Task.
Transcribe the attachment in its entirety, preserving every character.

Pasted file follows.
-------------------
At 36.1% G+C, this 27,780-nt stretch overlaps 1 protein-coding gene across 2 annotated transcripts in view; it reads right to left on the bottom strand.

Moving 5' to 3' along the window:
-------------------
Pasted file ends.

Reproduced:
At 36.1% G+C, this 27,780-nt stretch overlaps 1 protein-coding gene across 2 annotated transcripts in view; it reads right to left on the bottom strand.

Moving 5' to 3' along the window: